There are two things you can do to protect yourself here. First, consider using your mobile phone’s hotspot instead of public networks.
Second, use a VPN. A VPN encrypts the data you’re sending over the Internet, making it less likely to be compromised.
Using a VPN is critical on public WiFi, but you should also consider using one if you connect through your phone’s hotspot.
Oh, and using a public computer to log into a sensitive account is a big no-no. Shared computers at Internet cafes and libraries should only be used in emergencies.
Think before you browse
Any time you log into a website, you’re opening yourself up to risk. Your device could have a keylogger or another system could capture your login details.
For this reason, ask yourself, “Do I really need to log into this website while traveling?”
There are times you need to log into your bank account and other sensitive sites while traveling. But it’s safer to do that on your home network, so see if you can delay until you return home. Also, consider accessing these accounts through your phone rather than a laptop if it means you’ll connect over the cellular network’s Internet.
Watch out for hostile governments
Neighbors and hackers trying to steal your information are one thing, but you might also have to watch out for government snooping.
Some countries are known for snooping through whatever they can get their hands on while traveling. Some people will be bigger targets than others for this kind of espionage, but everyone should take precautions.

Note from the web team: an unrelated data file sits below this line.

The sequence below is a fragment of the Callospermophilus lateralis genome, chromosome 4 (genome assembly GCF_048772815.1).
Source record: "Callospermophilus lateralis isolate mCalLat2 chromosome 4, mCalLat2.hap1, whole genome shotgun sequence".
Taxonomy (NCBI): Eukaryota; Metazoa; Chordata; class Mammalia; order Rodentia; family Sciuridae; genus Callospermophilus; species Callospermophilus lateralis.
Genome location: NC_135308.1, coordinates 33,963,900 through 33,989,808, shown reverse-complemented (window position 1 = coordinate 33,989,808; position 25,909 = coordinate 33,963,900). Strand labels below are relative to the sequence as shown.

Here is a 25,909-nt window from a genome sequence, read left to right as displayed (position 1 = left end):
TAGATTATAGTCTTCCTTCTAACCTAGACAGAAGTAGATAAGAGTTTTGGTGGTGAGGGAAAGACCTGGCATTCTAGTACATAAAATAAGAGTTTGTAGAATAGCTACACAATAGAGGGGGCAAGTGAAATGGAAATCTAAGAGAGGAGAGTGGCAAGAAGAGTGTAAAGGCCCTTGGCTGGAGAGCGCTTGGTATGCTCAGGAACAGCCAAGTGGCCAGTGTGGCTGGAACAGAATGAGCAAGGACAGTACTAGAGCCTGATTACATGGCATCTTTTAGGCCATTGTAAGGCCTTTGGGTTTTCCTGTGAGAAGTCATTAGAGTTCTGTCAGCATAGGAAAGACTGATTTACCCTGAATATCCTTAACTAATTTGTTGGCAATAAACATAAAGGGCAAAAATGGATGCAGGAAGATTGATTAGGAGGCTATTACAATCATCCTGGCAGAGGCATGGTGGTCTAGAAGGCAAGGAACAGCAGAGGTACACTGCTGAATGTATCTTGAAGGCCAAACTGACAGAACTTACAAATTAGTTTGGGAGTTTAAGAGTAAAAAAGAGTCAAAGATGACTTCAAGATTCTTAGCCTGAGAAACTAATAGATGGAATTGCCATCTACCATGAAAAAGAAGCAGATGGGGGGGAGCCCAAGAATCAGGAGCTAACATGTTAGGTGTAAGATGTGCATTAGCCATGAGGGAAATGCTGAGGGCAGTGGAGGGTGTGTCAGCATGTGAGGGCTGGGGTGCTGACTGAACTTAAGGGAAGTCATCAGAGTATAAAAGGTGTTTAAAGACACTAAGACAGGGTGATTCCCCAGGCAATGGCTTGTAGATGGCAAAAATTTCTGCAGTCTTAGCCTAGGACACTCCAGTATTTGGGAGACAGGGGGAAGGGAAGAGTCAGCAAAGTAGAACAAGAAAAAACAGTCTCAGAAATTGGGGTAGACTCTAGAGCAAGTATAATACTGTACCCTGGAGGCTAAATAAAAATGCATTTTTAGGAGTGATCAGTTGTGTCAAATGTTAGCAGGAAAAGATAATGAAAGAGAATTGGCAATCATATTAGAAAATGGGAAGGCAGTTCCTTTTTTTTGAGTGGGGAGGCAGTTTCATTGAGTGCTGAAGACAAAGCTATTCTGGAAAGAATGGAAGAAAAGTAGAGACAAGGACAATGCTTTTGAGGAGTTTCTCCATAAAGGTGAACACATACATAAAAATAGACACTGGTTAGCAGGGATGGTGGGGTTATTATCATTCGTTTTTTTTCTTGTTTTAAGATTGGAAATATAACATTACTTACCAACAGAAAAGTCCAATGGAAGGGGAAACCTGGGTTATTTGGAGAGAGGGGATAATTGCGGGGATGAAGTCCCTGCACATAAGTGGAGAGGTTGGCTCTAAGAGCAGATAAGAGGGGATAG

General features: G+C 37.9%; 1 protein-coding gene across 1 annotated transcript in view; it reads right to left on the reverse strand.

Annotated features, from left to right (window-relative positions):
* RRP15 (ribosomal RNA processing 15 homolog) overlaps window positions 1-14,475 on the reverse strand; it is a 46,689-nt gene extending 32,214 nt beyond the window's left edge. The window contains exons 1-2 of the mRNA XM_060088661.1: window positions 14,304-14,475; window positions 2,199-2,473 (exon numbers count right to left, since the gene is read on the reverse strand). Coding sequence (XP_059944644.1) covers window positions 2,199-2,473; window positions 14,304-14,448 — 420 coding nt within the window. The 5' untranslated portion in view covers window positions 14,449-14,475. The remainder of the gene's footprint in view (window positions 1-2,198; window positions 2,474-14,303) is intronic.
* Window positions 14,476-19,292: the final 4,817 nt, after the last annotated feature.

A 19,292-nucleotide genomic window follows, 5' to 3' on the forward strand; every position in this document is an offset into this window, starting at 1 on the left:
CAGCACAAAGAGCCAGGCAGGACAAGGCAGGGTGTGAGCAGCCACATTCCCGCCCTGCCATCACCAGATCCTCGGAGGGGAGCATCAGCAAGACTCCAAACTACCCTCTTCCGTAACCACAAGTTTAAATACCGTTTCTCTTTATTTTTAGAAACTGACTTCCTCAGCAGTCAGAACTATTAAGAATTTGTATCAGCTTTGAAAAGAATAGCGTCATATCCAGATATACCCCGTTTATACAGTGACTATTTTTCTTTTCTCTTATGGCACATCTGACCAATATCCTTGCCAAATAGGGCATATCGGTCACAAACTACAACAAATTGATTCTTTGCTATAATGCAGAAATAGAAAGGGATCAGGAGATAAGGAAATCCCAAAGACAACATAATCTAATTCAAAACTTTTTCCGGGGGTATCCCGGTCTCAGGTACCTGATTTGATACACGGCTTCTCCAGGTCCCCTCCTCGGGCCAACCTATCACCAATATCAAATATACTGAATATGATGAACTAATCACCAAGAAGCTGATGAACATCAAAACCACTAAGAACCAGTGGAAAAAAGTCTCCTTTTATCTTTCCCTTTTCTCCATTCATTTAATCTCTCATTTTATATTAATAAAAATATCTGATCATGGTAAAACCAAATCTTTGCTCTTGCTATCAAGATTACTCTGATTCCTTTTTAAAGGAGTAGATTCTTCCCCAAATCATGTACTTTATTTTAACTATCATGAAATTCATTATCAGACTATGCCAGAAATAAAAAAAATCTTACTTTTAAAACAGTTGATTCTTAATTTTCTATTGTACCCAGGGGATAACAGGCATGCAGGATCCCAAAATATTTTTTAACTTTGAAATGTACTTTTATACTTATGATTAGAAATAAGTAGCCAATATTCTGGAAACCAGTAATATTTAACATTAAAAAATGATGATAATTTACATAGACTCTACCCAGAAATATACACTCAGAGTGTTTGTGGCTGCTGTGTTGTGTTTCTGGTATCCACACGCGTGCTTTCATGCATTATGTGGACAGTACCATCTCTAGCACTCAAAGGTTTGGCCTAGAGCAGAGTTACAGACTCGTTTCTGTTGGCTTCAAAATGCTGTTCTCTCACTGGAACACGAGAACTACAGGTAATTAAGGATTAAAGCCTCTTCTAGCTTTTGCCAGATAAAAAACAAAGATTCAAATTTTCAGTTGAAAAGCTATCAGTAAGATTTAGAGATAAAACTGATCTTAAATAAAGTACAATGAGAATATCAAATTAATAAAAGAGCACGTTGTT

If you’re traveling to a country known for snooping, consider leaving your main computer and phone at home. Bring “clean” devices that do not contain private information. And don’t log into any sensitive websites while on the Internet in these countries.
If you use the 1Password password manager, activate travel mode when you’re crossing borders. This will hide your password vaults from inspectors.
Lock up your tech or bring it with you
In an ideal world, you can bring your technology with you and not leave it out of sight. This is easy with a cell phone, but lugging around a laptop might not be possible.
If you must leave your technology in the hotel room, be sure to lock it in the hotel’s safe. This won’t necessarily keep it safe; hostile governments and hotel employees could still gain access to it. But it will make it harder for them and petty criminals alike.